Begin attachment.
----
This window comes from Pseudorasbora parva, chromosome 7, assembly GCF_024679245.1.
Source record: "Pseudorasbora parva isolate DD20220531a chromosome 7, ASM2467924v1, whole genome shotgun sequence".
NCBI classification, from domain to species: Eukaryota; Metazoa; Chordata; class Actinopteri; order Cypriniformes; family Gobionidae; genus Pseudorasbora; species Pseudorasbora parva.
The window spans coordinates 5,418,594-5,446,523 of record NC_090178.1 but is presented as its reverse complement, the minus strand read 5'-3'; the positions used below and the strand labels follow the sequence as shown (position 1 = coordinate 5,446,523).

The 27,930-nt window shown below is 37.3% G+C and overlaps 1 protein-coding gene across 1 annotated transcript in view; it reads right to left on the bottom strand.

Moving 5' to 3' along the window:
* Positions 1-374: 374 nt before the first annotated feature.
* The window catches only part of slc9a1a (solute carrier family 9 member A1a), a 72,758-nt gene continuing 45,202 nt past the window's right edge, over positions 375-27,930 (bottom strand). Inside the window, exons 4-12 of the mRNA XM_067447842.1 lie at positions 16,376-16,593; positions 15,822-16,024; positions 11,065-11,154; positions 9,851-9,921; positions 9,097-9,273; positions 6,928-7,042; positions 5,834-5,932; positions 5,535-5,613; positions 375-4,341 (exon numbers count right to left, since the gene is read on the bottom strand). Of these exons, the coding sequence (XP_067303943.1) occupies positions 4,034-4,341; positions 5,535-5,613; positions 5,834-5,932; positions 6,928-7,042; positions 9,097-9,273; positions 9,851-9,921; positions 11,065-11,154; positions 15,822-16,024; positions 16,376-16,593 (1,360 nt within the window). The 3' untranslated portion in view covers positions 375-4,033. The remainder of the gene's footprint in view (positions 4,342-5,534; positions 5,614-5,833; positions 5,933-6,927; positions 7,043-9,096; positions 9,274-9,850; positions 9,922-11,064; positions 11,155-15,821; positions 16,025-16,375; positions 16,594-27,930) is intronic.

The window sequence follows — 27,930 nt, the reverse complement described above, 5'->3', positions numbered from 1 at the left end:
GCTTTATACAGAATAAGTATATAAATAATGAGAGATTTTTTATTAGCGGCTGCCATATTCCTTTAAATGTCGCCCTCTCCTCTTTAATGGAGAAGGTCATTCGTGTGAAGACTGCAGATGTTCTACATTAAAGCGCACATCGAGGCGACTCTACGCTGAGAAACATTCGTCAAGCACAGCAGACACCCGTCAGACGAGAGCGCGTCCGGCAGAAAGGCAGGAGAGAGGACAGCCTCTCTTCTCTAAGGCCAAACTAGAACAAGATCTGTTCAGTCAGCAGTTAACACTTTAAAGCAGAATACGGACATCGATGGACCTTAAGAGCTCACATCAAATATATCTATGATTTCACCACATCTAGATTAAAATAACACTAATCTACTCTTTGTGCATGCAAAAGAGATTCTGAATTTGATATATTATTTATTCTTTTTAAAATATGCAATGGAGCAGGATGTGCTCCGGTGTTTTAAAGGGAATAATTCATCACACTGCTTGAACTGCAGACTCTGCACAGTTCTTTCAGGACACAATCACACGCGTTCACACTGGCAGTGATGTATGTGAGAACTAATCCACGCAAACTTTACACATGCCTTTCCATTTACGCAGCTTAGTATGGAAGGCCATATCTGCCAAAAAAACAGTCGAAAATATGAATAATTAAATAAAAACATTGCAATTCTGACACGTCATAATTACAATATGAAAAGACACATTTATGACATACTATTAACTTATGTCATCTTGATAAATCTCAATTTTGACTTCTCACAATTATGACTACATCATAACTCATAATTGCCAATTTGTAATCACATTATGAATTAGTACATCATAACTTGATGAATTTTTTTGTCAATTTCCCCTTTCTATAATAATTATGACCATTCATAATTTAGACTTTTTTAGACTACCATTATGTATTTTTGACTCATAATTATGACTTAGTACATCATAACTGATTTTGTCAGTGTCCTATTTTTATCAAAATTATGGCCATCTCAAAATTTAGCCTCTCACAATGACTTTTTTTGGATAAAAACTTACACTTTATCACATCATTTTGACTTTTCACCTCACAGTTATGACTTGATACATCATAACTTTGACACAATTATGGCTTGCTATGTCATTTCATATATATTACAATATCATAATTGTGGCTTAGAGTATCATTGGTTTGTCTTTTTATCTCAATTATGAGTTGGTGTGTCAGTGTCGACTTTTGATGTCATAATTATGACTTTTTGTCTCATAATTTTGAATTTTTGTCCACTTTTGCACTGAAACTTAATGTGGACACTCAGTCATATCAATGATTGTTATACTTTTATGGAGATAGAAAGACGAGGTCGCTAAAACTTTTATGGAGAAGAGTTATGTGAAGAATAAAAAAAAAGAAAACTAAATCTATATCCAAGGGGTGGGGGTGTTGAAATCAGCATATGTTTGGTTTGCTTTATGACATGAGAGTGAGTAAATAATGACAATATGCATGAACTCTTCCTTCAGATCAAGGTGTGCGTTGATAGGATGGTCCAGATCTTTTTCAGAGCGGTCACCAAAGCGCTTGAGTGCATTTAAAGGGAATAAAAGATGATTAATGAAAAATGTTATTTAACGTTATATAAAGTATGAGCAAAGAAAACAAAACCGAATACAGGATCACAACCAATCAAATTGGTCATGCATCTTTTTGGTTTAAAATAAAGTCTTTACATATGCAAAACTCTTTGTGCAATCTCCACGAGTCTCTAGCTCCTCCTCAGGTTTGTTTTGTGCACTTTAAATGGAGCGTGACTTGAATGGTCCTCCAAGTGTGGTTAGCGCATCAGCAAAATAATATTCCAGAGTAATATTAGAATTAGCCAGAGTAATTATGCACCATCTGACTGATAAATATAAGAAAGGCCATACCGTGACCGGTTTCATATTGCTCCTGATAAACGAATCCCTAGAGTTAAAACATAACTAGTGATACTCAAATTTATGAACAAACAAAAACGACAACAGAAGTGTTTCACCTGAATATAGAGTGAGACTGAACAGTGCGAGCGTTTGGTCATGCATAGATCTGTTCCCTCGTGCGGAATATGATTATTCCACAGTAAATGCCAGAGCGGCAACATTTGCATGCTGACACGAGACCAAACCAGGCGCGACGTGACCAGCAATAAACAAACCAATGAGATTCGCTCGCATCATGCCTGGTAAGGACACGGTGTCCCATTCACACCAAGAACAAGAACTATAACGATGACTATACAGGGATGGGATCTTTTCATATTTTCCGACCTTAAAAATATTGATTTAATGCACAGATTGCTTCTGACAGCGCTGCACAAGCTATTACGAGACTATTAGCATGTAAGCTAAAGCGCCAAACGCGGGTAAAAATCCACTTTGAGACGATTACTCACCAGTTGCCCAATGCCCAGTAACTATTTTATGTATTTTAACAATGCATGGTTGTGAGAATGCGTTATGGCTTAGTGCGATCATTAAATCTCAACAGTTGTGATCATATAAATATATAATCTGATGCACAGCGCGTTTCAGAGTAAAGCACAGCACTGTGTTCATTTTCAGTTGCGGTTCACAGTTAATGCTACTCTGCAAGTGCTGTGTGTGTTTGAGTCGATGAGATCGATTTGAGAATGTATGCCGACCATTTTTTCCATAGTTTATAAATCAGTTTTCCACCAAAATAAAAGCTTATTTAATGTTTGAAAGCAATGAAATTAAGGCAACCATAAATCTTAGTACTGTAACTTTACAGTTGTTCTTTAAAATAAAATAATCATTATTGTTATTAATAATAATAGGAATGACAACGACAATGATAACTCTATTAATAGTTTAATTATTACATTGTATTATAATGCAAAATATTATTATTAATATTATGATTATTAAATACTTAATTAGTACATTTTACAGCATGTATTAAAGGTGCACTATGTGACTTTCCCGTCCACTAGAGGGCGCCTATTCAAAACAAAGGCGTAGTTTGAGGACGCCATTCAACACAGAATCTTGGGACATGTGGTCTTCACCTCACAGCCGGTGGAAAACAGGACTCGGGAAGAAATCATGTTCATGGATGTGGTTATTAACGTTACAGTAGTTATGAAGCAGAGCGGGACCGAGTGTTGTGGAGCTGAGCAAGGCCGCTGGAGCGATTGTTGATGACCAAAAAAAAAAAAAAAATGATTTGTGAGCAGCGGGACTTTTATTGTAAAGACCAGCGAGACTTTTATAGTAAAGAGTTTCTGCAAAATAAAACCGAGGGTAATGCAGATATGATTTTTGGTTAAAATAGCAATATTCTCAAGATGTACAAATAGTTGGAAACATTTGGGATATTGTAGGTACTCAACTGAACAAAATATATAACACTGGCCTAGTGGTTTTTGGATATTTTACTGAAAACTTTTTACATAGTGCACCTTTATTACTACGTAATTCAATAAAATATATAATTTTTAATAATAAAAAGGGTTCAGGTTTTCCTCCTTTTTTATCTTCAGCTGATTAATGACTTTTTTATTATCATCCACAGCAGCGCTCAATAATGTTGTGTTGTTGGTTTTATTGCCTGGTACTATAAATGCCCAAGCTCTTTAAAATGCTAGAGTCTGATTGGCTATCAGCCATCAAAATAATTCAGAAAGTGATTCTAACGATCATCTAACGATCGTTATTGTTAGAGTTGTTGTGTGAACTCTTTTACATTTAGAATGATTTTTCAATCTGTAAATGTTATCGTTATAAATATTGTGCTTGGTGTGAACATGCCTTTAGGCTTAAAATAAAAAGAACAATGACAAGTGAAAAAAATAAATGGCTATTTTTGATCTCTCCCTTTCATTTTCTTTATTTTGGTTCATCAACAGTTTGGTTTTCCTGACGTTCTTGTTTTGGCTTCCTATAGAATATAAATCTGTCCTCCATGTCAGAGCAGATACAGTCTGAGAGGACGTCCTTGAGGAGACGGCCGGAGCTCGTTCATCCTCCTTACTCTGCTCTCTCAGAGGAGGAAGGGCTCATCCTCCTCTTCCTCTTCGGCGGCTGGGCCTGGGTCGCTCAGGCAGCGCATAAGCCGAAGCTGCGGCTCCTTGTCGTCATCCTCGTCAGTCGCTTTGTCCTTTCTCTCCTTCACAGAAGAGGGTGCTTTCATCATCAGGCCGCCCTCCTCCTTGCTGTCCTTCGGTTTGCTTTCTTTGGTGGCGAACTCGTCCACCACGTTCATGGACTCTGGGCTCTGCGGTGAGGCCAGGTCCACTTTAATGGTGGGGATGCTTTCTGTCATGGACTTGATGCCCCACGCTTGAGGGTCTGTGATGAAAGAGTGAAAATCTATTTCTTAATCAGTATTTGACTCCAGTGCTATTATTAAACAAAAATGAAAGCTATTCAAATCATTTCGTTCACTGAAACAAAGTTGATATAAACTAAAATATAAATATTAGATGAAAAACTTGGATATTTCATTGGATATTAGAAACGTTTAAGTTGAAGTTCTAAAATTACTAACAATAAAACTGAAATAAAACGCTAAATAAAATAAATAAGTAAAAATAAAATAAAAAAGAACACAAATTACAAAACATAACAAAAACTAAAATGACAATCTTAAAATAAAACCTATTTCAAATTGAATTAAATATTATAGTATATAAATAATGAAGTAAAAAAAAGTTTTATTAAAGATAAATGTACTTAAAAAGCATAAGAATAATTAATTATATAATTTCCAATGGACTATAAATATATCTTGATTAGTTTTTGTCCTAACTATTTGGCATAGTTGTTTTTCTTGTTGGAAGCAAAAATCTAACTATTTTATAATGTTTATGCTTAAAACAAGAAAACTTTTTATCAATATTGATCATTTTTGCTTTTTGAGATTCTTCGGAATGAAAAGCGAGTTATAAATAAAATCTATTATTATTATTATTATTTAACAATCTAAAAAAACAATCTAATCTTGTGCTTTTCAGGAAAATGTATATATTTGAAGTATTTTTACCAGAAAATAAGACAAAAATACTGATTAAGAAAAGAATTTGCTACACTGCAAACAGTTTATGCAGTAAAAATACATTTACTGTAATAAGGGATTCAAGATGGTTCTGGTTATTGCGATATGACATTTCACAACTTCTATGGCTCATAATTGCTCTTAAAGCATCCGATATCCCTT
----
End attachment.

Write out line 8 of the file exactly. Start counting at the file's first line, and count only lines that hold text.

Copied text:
* The window catches only part of slc9a1a (solute carrier family 9 member A1a), a 72,758-nt gene continuing 45,202 nt past the window's right edge, over positions 375-27,930 (bottom strand). Inside the window, exons 4-12 of the mRNA XM_067447842.1 lie at positions 16,376-16,593; positions 15,822-16,024; positions 11,065-11,154; positions 9,851-9,921; positions 9,097-9,273; positions 6,928-7,042; positions 5,834-5,932; positions 5,535-5,613; positions 375-4,341 (exon numbers count right to left, since the gene is read on the bottom strand). Of these exons, the coding sequence (XP_067303943.1) occupies positions 4,034-4,341; positions 5,535-5,613; positions 5,834-5,932; positions 6,928-7,042; positions 9,097-9,273; positions 9,851-9,921; positions 11,065-11,154; positions 15,822-16,024; positions 16,376-16,593 (1,360 nt within the window). The 3' untranslated portion in view covers positions 375-4,033. The remainder of the gene's footprint in view (positions 4,342-5,534; positions 5,614-5,833; positions 5,933-6,927; positions 7,043-9,096; positions 9,274-9,850; positions 9,922-11,064; positions 11,155-15,821; positions 16,025-16,375; positions 16,594-27,930) is intronic.